125 Years of K. M. Munshi


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MUMBAI – MAHARASHTRA – INDIA           FEBUARY 14 , 2013           11.25 P.M.

When in the beginning of January 2013 , President of India Pranab Mukherjee went to Bharatiya Vidya Bhavan headquarters in Mumbai and paid tribute to K. M. Munshi , I suddenly realized that my favourite icon , a freedom fighter and an extraordinary litterateur of India has completed 125 years of his existence .

K. M. Munshi

K. M. Munshi

I have read Hindi translations of almost all his novels . I particularly love his historical and mythological novels like ; Jai Somnath and Bhagwan Parashuram . During my adolescent years I was enamoured by his personality . His role and contribution in the re-construction of Somnath Temple is unparalleled . It speaks volumes about his character and determination that he could achieve this feat , though Jawaharlal Nehru was dead against the idea .

Book 2

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K. M. Munshi was born on 30 December 1887 in the town of Bharuch in Gujarat, and educated in Vadodara , where he excelled in academics. One of his teachers at Baroda College was Sri Aurobindo Ghosh who had a profound impression on him. Munshi was also greatly influenced by Mahatma Gandhi, Sardar Patel, Bhulabhai Desai, and Mohammed Ali Jinnah. After acquiring his degree in Law from the University of Bombay, he enrolled himself as an advocate in 1913 . About this time his first novel was being serialised in a Gujarati weekly.

Under Sri Aurobindo‘s influence, Munshi was attracted to armed rebellion against the British. He even learnt to make bombs, but when he moved to Bombay in 1915, he drifted towards the Home Rule Movement, and was later elected member of the Subjects Committee of the Indian National Congress in 1917. He started the movement for a Parliamentary wing of the Congress, and later became Secretary of the Congress Parliamentary Board in 1938. The same year he founded the well-known Bharatiya Vidya Bhavan and Institute of Agriculture at Anand, Gujarat.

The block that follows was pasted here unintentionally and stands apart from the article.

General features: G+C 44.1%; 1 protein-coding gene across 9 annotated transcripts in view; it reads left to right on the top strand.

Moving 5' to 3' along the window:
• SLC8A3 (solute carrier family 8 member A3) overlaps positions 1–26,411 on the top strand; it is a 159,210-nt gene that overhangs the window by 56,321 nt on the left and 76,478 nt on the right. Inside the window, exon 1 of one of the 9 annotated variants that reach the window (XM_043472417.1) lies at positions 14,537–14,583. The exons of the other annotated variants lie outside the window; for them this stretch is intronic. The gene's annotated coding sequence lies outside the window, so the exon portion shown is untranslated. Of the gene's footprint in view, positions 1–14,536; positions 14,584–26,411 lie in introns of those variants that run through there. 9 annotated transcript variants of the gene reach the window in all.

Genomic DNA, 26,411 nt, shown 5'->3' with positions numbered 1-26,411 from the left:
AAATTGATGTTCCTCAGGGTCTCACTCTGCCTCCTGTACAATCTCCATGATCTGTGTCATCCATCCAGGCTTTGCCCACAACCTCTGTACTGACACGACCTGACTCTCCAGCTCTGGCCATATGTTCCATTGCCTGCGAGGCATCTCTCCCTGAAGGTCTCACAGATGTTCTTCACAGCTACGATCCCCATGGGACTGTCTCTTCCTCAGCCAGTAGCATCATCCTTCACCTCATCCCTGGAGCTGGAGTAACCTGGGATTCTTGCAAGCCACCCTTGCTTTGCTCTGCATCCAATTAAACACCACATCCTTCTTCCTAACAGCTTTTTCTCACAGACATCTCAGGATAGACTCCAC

Bharatiya Vidya Bhavan - Mumbai

Bharatiya Vidya Bhavan – Mumbai

Munshi was an active participant in the Indian Independence Movement ever since the advent of Mahatma Gandhi. He joined the Swaraj Party but returned to the Indian National Congress on Gandhiji‘s behest with the launch of the Salt Satyagraha in 1930. He was arrested several times, including during the Quit India Movement of 1942. A great admirer of Sardar Vallabhbhai Patel, Munshi served in the Central Legislative Assembly in the 1930s.

After the independence of India, Munshi was appointed diplomatic envoy and trade agent (Agent-General) to the princely state of Hyderabad, where he served until its accession to India in 1948. Munshi was on the ad hoc Flag Committee that selected the Flag of India in August 1947, and on the committee which drafted the Constitution of India under the chairmanship of B. R. Ambedkar. He and Purushottam Das Tandon were among those who strongly opposed propagation and conversion in the constituent assembly. He was also the main driving force behind the renovation of the historically important Somnath Temple by the Government of India just after independence.